We now know that neurodegenerative diseases are caused by the aggregation of "misfolded" proteins in the brain. These proteins, which are toxic for neurons, spread from cell to cell through tiny tunnels, known as nanotubes. After imaging their structure in detail, (1) scientists in the Institut Pasteur's Membrane Traffic and Pathogenesis Unit, directed by Chiara Zurzolo, are now investigating the mechanisms by which these nanotubes are formed and the propagation of abnormal alpha-synuclein proteins associated with Parkinson's disease. The results of their research have been published in the journals European Molecular Biology Organization and Neurobiology of Disease.
In the brain, neurons communicate with each other by means of billions of synaptic connections. But they can also exchange information via what are known as tunneling nanotubes (TNTs). These tiny tunnels – tentacles ranging from 20 to 500 nanometers in diameter and up to 100μm long – enable neurons and other cells in the body to exchange signaling molecules, proteins and organelles such as mitochondria – but also pathogens. Scientists in the Membrane Traffic and Pathogenesis Unit, directed by Chiara Zurzolo at the Institut Pasteur, discovered that the amyloid proteins that cause neurodegenerative diseases use TNTs to circulate between cells, ultimately destroying them. In Parkinson's disease, the aggregated alpha-synuclein protein uses this network of nanotubes to spread and accumulate within neurons. "We hypothesized that this is a key mechanism used to spread the pathology to the entire brain, and that it therefore plays a vital role in the progression of Parkinson's disease," explains Chiara Zurzolo. “Therefore, it is crucial for us to understand how TNTs are formed so that we can develop therapeutic strategies to curb the progression of the disease."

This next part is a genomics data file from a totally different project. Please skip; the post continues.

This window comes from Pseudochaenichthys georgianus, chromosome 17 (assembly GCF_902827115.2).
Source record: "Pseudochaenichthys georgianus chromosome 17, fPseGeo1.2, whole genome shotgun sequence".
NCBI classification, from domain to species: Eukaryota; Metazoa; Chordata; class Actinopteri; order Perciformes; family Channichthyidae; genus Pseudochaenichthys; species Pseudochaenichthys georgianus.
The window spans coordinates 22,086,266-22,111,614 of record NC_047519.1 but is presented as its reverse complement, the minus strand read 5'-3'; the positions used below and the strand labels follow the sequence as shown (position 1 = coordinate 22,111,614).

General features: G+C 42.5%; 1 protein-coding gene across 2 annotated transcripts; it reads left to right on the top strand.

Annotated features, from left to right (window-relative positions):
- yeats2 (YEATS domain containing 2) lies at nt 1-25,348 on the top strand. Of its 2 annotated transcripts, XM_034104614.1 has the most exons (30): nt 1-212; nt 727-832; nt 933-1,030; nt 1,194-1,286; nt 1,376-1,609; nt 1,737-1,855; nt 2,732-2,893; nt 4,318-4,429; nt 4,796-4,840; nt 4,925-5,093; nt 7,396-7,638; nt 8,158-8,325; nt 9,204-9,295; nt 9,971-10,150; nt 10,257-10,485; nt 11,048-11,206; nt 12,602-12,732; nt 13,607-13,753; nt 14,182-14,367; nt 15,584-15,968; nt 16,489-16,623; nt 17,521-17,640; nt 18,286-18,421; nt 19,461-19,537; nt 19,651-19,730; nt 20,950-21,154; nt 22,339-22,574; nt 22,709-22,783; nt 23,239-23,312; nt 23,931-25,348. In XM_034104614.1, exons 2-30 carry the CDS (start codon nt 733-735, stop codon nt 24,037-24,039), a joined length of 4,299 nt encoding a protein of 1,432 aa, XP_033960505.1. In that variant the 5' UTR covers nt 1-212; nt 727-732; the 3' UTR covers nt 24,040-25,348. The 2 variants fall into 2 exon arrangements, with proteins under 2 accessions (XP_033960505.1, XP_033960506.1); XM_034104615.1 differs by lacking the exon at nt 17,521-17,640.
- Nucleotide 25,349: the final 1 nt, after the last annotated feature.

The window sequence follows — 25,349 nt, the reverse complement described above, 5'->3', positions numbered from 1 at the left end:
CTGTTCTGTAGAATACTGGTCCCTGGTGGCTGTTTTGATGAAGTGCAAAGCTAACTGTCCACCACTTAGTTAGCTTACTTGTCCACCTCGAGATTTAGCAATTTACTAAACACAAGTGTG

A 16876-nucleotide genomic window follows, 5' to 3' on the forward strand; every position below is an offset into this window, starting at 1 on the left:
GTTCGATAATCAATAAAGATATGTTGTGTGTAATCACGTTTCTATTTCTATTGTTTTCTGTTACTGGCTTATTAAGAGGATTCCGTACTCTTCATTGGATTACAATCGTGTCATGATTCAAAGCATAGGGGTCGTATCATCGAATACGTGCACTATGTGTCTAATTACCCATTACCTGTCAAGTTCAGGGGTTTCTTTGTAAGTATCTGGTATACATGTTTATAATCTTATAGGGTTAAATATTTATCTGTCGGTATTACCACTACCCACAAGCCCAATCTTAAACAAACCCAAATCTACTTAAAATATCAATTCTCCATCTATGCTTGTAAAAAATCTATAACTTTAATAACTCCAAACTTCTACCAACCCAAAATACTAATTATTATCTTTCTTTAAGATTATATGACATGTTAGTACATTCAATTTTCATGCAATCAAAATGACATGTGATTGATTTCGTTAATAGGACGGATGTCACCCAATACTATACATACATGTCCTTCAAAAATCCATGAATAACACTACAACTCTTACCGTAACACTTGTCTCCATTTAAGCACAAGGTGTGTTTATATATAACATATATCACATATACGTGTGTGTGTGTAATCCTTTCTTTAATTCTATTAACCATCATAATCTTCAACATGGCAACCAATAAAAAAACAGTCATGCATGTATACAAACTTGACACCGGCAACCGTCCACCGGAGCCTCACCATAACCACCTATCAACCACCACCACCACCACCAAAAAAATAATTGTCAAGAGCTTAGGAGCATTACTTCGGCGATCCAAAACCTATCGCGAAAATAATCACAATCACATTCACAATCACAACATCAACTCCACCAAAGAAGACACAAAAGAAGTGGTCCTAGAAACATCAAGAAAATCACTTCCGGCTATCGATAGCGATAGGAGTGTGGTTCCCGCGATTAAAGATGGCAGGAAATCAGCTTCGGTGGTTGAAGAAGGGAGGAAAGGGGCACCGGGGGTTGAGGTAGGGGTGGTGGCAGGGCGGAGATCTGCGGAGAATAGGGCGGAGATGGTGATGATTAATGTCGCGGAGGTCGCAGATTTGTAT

In a new study, Chiara Zurzolo's team therefore decided to investigate the mechanisms responsible for TNT formation and regulation in neurons. The scientists used cultures of mouse primary neurons to identify the molecular players involved in the growth of these actin-based cell extensions. The first finding was that the Wnt/Ca2+ signaling pathway, vital for cell development, also plays a key role in the formation of nanotubes and their stability in neurons. Using super-resolution microscopy, which enables visualization of nanoscopic structures, the scientists revealed that CAM-kinase II proteins (2) bind to the actin cytoskeleton at the base of nanotubes, thereby contributing to the stability of these structures and increasing their life span. Another finding was that activation of the Wnt/Ca2+ pathway enhances the transfer of alpha-synuclein aggregates between neurons, and this transfer is disrupted in mutant mice. The presence of "misfolded" alpha-synuclein aggregates appears to trigger the formation of tunnels that are useful for the proteins' own dissemination in the brain. "This study backs up our theory that TNT connections are present in the early stages of development, and they can also form later on in adults, in mature brains, if triggered by harmful stimuli such as the presence of amyloid proteins," explains Chiara Zurzolo.